My latest commission is done! I really enjoyed the tackling the challenges of this piece from it's massive scale, to the minuscule details of the houses to the fluffy clouds. Castle Rock is truly a beautiful area and I feel honored to recreate it as a painting. I hope you enjoy these photos and be sure to check out the time-lapse video at the bottom!
Hi friends, so recently I was inspired by another artist to aim for painting a figure study everyday in order to push my skills and experiment with new techniques. And while I haven’t been able to create a new one everyday it’s been a great way to take a break from a long project and work on my rendering skills. Here are a few pics of my recent studies along with time-lapse videos showing their process!
Hi friends, I'm happy to announced that I've been accepted to the Stanley Arts Festival in Denver this coming September!
Last year I wasn't accepted to this great festival so it's really nice to feel an improvement!
I will be able to share more details closer to the event, but this should be a great festival! After all it’s produced by Cherry Creek Arts!
Hello everyone, I just thought I would share two progress photos of some paintings I’m currently working on! The photo on the left is the face of a 18”x24” Terra Human painting that is almost done! The photo on the right is a shot of a smaller Terra Human study that I’ve enjoyed working on.
Both of these paintings should be done this week and I’m excited to share the final results!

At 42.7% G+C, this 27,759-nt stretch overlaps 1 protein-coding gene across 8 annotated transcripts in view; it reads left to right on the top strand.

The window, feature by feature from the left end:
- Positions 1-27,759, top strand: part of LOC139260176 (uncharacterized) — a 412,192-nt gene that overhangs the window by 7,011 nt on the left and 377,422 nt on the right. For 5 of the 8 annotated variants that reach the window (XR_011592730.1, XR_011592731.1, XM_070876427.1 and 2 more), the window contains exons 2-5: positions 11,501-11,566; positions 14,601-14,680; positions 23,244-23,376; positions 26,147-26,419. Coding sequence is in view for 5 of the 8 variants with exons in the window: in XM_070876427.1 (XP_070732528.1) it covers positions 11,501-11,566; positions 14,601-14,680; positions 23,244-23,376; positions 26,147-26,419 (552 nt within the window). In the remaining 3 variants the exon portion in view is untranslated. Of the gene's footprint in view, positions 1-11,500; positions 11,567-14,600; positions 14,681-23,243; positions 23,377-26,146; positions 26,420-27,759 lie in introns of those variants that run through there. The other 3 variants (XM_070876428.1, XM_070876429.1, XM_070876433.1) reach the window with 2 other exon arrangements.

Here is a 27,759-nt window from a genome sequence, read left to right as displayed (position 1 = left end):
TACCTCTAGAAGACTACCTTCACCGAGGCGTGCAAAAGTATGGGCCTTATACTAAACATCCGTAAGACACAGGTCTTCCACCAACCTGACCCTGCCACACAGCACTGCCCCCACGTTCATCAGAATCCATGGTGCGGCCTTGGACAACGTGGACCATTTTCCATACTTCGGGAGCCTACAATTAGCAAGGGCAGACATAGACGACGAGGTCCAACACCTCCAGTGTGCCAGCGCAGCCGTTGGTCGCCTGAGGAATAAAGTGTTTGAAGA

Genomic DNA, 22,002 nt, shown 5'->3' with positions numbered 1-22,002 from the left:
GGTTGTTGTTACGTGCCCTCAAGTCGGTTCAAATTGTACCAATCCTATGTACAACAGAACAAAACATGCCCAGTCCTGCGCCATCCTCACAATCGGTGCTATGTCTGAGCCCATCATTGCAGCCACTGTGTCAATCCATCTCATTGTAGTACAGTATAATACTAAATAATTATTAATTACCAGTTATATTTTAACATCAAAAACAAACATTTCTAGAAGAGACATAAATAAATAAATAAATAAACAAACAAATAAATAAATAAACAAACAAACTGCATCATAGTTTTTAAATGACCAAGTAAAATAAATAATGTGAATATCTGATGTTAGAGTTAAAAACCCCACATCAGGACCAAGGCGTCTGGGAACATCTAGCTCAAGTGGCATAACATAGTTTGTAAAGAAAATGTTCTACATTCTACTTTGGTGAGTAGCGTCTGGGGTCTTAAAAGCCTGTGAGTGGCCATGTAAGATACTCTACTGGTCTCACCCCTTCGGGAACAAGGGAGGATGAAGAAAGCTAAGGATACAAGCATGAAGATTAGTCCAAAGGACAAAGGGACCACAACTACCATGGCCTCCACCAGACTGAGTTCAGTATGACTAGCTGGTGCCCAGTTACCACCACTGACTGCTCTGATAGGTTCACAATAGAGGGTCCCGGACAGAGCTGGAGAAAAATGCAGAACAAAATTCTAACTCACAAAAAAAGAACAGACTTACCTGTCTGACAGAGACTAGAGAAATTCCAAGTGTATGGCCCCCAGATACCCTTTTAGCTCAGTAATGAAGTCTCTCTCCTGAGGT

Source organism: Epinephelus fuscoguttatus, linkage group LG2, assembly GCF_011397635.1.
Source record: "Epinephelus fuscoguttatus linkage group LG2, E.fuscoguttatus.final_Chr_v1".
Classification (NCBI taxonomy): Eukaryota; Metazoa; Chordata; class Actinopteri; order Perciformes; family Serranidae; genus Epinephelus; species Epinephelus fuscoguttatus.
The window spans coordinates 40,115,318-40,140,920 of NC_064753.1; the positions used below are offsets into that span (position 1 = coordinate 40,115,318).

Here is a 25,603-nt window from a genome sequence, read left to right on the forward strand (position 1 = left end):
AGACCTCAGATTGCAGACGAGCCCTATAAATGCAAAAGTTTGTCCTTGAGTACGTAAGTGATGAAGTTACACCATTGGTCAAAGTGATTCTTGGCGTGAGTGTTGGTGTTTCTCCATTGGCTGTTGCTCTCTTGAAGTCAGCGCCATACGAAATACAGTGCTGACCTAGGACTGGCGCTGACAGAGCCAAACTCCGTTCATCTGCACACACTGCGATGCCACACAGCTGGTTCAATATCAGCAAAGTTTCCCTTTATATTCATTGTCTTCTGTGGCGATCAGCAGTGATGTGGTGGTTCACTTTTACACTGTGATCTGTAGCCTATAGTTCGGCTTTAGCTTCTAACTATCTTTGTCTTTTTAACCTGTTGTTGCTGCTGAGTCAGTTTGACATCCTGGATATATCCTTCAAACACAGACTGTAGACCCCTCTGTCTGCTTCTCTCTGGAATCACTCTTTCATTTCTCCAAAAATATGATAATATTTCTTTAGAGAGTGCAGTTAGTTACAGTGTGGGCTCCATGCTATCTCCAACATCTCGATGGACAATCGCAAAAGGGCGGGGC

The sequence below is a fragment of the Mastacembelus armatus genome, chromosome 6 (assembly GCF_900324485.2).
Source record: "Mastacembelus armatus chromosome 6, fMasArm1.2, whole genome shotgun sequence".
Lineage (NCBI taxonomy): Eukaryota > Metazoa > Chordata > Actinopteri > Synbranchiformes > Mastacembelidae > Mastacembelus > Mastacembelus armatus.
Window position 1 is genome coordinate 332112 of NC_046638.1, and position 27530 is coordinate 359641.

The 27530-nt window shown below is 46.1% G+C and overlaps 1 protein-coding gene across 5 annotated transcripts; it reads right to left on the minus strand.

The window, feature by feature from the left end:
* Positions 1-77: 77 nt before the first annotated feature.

Hello! I’m happy to say that two very new paintings in my Small Works Collection have been sold! “Luminous” and “Snow Covered Rockies” have found two new homes and I’ sure they will be greatly appreciated. I’m very proud of how these two paintings turned out and I feel very fortunate with how quickly they sold!
🇺🇸Hi friends, I would love to share a brief story with you. In my short flight from Chicago to Virginia two days ago I sat next to a man who was a Vietnam veteran. This kind man saw me drawing in my sketchbook and asked if I was an artist. After answering yes, he told me he was one too! He said that he used writing and drawing to cope with his PTSD over the years and it was a sort of therapy for him. By writing and drawing about his experiences in Vietnam he has been able to honor those that were lost and continue his own healing process.
We talked the whole flight about both of our relationships with art and how it can help heal people who have traumas in their lives. Towards the end of the flight he said he loved meeting artists because there is something unique about them. They document history in a way and create something that outlives them. This man chose mostly to give his drawings to his family and close friends in hopes that he would be remembered through his art. He gave me permission to share a few of his drawings on social media because I felt this story was important to share.